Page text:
North American feminism has drowned in triviality. It produces nothing but strings of passive-voice phrases and collections of silly anecdotes about hurt feelings. My blogroll today brought me a sampling of what feminist writing is all about these days:
The “Somebody Was Not Nice at a Cocktail Party” Genre: “She was talking to a man at a cocktail party when he asked her what she did. She replied that she wrote books, and she described her most recent one, River of Shadows: Eadweard Muybridge and the Technological Wild West.The man interrupted her soon after she said the word Muybridge and asked, “And have you heard about the very important Muybridge book that came out this year?” He then waxed on, based on his reading of a review of the book, not even the book itself, until finally a friend said, “That’s her book.” He ignored that friend (also a woman) and she had to say it more than three times before “he went ashen” and walked away. If you are not a woman, ask any woman you know what this is like, because it is not fun and happens to all of us.”
The “Let’s Passive Voice Women to Death” Genre: “Femininity is so often conflated with powerlessness, so often painted as inferior, so often the target of street harassment.”
The genre is enormously popular, so there are always scores of articles in it: “““Some of the very qualities that make for great top-level editors, such as firm decision-making ability and willingness to stand up for your point of view against competing interests — are qualities that are often lauded in men and seen as overly abrasive in women,” said Ann Friedman, former deputy editor of The American Prospect.”
And some more: “Women face a classic double bind: if they confirm female stereotypes of gentleness, communality, and physical attractiveness, they are liked more but presumed less competent. If they disconfirm female stereotypes and act confident and assertive, they are liked less and presumed to have poor social skills. Both being liked and being considered competent is vital for getting hired, retained, and promoted.”
I’ve read hundreds of posts in this genre and let me tell you, the people who do all this presuming, seeing and considering are NEVER named. I have arrived at a conclusion that not naming them has a purpose. If you identify the culprit, you’ll have to do something about the situation. Vague, passive speechifying, on the other hand, is something one can enjoy in perpetuity.
The “Words Can Kill” Genre: “As I walk through the camp to the makeshift kitchen to drop off my baked goods (a donation, as I can’t be there myself), I say to some older women camped out there how wonderful it is to see so many people stepping up. They look at me and smile. ‘We’re doing it for your children, love.’ I reply. ‘Well, maybe not for my children, but for those of my sisters, definitely.’ They gaze back at me, as if they know something about me that I don’t. ‘Oh, you’ll want children one day. Everyone does.’ Again, I reply, slightly more firm this time, slightly more on edge. ‘I don’t want children.’ One of them points to the t-shirt I am wearing: a large tree with leaves made of music notes and roots stretching into the ground. ‘But your shirt has the tree of life on it. It’s the natural way of things.’ I shake my head and leave. Suddenly, the place has become menacing.”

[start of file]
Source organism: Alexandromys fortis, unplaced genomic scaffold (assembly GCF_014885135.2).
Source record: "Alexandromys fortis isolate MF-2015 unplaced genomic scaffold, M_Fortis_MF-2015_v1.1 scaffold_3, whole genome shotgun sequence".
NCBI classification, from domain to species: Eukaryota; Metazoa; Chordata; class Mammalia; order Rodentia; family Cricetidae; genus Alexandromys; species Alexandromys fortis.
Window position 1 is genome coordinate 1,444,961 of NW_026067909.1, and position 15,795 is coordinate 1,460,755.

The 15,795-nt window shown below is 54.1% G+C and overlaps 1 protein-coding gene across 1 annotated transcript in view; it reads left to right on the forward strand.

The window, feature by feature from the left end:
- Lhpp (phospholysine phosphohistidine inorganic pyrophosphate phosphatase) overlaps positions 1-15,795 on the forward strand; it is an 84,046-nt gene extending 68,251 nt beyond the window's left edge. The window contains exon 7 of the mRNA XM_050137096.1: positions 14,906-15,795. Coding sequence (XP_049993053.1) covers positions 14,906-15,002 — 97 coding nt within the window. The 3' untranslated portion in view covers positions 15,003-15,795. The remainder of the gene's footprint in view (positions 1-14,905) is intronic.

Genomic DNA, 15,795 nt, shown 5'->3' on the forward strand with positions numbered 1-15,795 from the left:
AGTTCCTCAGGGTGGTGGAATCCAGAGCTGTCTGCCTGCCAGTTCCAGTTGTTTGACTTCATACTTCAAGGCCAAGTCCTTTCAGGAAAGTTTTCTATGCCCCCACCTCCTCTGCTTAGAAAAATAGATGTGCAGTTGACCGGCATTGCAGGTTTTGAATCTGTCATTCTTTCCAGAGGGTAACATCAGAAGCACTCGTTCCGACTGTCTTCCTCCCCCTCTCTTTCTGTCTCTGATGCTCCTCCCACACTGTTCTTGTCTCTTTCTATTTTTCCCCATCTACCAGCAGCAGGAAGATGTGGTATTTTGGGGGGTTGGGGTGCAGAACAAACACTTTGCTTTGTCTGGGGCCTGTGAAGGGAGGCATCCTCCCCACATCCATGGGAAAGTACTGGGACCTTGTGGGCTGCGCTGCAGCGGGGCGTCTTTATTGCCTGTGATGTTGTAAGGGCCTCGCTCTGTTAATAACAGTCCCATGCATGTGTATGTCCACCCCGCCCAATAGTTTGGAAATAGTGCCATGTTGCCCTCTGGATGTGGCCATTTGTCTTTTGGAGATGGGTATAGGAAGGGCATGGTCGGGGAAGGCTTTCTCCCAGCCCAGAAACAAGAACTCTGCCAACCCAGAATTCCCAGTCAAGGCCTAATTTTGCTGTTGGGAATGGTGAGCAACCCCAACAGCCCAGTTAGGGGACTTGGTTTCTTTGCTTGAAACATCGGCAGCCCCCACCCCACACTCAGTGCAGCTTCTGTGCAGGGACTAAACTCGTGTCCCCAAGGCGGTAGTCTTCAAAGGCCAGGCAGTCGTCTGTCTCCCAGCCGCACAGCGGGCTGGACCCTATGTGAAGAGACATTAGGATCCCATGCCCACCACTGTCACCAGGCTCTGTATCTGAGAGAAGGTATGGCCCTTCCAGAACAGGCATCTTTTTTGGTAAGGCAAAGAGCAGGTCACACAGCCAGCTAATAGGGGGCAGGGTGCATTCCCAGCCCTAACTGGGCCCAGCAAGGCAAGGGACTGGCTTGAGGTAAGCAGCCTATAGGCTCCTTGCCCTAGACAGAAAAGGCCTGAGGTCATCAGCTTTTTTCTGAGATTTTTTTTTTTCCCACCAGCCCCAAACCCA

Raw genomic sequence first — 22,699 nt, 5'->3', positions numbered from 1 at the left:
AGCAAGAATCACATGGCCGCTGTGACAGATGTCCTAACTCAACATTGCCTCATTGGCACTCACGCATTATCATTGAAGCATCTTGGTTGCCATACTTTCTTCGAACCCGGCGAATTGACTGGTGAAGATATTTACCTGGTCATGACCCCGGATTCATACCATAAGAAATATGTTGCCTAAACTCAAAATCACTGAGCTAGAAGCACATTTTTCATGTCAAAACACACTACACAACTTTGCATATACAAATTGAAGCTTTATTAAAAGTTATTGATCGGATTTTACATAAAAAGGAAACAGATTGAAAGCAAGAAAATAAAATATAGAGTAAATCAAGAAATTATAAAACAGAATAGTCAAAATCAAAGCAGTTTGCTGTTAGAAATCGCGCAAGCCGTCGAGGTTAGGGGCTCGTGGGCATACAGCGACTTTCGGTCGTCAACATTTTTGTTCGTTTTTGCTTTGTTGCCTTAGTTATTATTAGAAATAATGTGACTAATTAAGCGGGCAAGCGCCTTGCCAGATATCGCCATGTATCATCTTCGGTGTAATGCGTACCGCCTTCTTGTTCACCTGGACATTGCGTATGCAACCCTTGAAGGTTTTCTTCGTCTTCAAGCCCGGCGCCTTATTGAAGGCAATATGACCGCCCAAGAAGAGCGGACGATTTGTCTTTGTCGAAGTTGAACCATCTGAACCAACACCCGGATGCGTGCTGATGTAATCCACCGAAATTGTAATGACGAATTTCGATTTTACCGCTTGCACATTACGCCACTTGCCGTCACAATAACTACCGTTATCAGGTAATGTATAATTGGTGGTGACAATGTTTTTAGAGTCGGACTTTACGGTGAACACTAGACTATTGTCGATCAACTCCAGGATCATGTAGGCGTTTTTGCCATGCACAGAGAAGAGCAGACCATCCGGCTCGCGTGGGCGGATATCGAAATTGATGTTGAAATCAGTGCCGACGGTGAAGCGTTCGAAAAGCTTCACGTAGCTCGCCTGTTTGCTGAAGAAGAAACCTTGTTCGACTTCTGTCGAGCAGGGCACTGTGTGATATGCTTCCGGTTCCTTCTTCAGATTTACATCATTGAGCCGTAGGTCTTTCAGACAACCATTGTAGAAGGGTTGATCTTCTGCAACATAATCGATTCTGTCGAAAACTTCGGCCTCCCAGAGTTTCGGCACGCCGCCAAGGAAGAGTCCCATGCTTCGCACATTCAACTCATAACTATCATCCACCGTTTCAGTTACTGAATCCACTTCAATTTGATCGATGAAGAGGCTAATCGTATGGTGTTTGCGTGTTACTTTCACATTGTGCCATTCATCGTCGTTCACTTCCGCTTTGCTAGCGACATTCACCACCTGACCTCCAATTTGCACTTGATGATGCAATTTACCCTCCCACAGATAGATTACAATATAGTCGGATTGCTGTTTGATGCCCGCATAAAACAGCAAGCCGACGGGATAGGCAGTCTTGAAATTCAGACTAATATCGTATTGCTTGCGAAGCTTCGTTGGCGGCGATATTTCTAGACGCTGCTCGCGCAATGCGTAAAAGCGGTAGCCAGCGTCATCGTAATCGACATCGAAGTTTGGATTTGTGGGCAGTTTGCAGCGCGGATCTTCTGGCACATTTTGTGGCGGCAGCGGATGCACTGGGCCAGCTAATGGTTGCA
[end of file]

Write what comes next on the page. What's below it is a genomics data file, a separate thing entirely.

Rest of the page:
In my search I also encountered a new genre, which is the People’s Clothes Hurt Me: “The shirt was offensive through and through, and it rankled. It hurt. It made me feel lesser and unwelcome. It felt as though that shirt was trying to single-handedly put me in my place—a distinctly inferior and foreign place.” Mind you, the shirt discussed in the anecdote is offensive. But it’s the language that describes the encounter that is so disturbing to me.
It took me all of 15 minutes to cull these and I could have easily found many more if I had the patience. Each of the quotes on its own is not a big deal. But when you keep seeing dozens of them every day and when there is nothing else, you’ve got to start wondering what the hell is going on.
In the meanwhile, do you know when was the last time I saw in my enormous blogroll that I read daily any articles on the subject of, say, paternal leave or preschool childcare, which, I am deeply convinced, are the central real issues North American feminism faces today?
The answer is: never.